Published August 23, 2011
There's a ton of negative press surrounding the nation's banks these days. Whether it's the bailouts, the robo-signings, unjust foreclosures, or just the lack of a quality-customer experience, many consumers have grown tired and frustrated dealing with their banks.
Especially if you have tried unsuccessfully to refinance your mortgage with a bank, perhaps it's time that you considered taking your business elsewhere. Maybe it's time you thought about refinancing through a credit union.
While most banks have restricted their lending and tightened their credit qualifications in the wake of the housing bust, credit union have maintained consistent underwriting guidelines through housing boom and bust.
While only a small portion of credit unions offer mortgages (and they're mostly plain-vanilla products at that), they offer competitive mortgage rates and they're known for their top-notch customer service. So while researching a refinance with a credit union may take some added effort, the positive experience could make it all worthwhile in the end.
Credit unions are by the people for the people
Credit unions are non-profit organizations, owned by their members (you the consumer). Unlike banks, they are run by non-paid board members, they don't have monstrous marketing budgets, highly-paid CEOs and they don't participate in risky lending or bank takeovers.
A better customer experience
Credit unions are extremely local; they know their communities and understand how to better serve them.
Small credit unions may not have all of the resources of big banks, but they do direct the resources they have to benefit their local members. That means offering USDA mortgages in rural locales or VA mortgages for local military members.
Bob Dorsa, president of the American Credit Union Mortgage Association, says the local focus "means that the deals go a lot smoother than with big banks."
Loan officer David Halter, of Maps Credit Union in Oregon, says that membership indeed has its privileges. He says that his organization has "the ability to make common-sense exceptions," and that "longtime members with a proven track record would be more likely to get an exception.'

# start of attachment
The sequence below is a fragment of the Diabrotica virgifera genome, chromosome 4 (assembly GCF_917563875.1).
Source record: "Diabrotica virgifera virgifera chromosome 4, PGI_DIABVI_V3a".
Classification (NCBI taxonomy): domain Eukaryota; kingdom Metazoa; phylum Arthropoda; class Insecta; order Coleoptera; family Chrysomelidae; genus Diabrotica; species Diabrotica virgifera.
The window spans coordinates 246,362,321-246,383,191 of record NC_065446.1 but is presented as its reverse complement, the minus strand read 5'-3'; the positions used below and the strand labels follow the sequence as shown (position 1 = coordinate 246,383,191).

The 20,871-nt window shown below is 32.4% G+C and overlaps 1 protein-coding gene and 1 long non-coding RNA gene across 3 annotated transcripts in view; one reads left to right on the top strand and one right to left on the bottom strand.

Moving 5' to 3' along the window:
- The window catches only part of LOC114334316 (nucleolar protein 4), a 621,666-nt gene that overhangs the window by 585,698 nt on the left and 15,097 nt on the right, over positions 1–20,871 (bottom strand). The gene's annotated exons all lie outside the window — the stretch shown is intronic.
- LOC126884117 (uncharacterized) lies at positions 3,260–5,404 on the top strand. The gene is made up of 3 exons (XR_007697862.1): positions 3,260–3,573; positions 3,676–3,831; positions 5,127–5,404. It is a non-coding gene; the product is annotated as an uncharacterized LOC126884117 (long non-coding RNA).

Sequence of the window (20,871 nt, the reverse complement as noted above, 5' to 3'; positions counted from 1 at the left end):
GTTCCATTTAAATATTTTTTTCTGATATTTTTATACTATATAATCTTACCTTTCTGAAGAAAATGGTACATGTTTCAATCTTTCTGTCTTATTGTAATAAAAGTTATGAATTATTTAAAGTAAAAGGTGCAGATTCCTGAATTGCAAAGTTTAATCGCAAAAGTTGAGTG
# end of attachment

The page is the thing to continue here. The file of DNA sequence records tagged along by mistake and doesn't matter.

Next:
Better customer service
Credit unions only sell about half of the loans they make, and according to Dorsa, about two-thirds to three-quarters of credit unions retain the servicing even when the loan changes hands.
This way, borrowers don't have to deal with servicers that did not sell, underwrite and fund the mortgage to begin with. Credit unions have much lower default rates than other lenders, probably because of the relationships and loyalty that they enjoy with their members.
According to the Credit Union National Association (CUNA), with a loan growth rate (all loans) of 4.3 percent over the past five years, credit unions' loan delinquency rate was only 1.76 percent [in 2009], compared with 5.17 percent for banks.
Finally, because credit unions operate for the benefit of their members, you are more likely to get solid advice about your refinance, even when your interest conflicts with the institution's.
Comparing mortgage quotes
Comparing refinance mortgage rates among credit unions involves a little extra work.
"Of the 7,000 or so credit unions in business today, only about 1,000 of them are viable residential mortgage lenders," says Dorsa.
Mortgage rates may be a little higher
According to data compiled by the NCUA, credit unions offered better mortgage rates on 1-year adjustable-rate mortgages and 5/1 hybrid ARMs, while banks offered better rates on 30- and 15-year fixed-rate mortgages.
However, those figures include the portfolio loans that credit unions own. According to Halter, "Interest rates for credit union portfolio loans may be slightly higher," while rates for conforming mortgages are in line with the market. That would increase the average rate charged for all credit union mortgages. Credit unions also excel at home equity loans, supplying them at rates substantially below bank rates.
Credit unions: An old-fashioned experience
Not all credit unions have retained their old-fashioned quaintness--some have begun offering an array of mortgage products and services. Others have joined together to form credit union service organizations that function as loan brokers for their members. The actual lender in that case may be a for-profit company.
Smaller credit unions may not have all of the online capabilities and resources of big banks, but for people who want to get a cheap refinance and be treated like, well, people, credit unions may offer the best of all worlds.
The original article can be found at HSH.com:
A kinder way to refinance your mortgage